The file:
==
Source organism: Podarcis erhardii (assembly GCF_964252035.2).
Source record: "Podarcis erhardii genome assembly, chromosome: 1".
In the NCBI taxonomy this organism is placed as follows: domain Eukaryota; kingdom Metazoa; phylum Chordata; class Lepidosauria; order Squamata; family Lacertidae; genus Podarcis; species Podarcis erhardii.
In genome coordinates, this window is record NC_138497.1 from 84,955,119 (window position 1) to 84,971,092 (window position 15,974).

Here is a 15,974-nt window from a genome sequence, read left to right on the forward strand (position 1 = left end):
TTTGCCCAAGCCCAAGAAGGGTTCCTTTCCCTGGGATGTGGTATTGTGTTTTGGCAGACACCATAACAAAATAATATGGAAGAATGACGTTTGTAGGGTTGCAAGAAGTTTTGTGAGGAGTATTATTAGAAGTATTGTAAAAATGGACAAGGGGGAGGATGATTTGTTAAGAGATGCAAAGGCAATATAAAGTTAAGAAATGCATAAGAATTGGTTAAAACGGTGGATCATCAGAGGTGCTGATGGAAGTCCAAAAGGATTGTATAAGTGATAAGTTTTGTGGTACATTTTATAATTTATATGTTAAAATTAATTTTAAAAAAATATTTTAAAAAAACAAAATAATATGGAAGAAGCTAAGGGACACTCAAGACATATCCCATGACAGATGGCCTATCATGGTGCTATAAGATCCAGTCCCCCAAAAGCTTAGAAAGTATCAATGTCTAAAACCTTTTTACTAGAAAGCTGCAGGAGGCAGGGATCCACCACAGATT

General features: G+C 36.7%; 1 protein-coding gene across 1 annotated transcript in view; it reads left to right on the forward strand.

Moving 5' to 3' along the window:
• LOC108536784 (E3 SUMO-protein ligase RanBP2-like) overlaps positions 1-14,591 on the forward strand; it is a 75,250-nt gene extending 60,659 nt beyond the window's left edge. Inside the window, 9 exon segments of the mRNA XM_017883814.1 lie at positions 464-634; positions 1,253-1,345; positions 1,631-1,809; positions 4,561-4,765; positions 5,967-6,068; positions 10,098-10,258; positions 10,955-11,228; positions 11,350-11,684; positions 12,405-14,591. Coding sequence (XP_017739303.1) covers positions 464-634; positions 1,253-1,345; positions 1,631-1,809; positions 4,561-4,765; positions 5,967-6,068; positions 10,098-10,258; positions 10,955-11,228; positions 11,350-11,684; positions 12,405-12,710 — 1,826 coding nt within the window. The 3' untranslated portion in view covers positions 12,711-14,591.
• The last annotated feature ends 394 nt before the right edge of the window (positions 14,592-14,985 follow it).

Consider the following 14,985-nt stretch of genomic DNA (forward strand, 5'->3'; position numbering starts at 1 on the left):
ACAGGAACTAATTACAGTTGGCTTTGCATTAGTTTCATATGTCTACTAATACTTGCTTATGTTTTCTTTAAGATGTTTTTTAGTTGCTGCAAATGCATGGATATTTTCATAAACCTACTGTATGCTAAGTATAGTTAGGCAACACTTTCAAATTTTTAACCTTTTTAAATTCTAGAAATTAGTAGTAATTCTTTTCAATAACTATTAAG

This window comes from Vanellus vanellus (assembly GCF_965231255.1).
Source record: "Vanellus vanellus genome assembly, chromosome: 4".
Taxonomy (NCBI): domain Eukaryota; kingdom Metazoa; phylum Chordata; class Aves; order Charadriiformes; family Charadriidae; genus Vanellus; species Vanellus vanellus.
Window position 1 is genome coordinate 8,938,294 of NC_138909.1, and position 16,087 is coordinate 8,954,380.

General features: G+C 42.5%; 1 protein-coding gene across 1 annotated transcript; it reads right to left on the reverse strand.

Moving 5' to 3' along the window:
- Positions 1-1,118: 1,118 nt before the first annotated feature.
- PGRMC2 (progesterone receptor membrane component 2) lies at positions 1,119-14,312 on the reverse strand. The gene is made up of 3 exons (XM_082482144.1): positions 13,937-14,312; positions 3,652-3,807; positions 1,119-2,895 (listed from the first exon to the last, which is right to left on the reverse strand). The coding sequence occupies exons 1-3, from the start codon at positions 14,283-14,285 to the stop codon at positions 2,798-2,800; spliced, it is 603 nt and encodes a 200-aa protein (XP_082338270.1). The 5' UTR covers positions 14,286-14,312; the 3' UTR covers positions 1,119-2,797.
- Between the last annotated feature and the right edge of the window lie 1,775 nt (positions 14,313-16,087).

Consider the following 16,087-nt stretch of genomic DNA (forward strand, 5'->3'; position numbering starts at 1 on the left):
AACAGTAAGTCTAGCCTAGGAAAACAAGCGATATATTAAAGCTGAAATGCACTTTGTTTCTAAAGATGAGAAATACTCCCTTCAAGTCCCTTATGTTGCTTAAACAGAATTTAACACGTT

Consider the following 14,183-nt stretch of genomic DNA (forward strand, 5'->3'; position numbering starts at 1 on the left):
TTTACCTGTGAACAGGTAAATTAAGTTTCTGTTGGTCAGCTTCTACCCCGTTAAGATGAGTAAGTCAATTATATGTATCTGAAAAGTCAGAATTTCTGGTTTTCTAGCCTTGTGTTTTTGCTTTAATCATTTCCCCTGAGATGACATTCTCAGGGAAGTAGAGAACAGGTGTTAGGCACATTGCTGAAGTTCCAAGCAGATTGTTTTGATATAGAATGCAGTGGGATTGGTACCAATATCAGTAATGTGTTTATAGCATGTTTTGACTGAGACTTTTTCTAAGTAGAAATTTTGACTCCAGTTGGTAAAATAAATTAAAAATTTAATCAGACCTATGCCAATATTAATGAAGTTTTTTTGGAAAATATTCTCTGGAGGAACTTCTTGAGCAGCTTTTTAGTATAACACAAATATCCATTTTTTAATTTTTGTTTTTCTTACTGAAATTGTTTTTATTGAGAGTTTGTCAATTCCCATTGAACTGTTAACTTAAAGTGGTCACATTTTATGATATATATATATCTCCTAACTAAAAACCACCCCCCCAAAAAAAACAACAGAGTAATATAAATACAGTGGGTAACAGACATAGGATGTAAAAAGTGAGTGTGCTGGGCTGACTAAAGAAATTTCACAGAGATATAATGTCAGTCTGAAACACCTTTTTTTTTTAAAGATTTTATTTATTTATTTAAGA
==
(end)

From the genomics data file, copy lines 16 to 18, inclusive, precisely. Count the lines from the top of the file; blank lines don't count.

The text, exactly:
Window position 1 is genome coordinate 8,938,294 of NC_138909.1, and position 16,087 is coordinate 8,954,380.

General features: G+C 42.5%; 1 protein-coding gene across 1 annotated transcript; it reads right to left on the reverse strand.

Moving 5' to 3' along the window: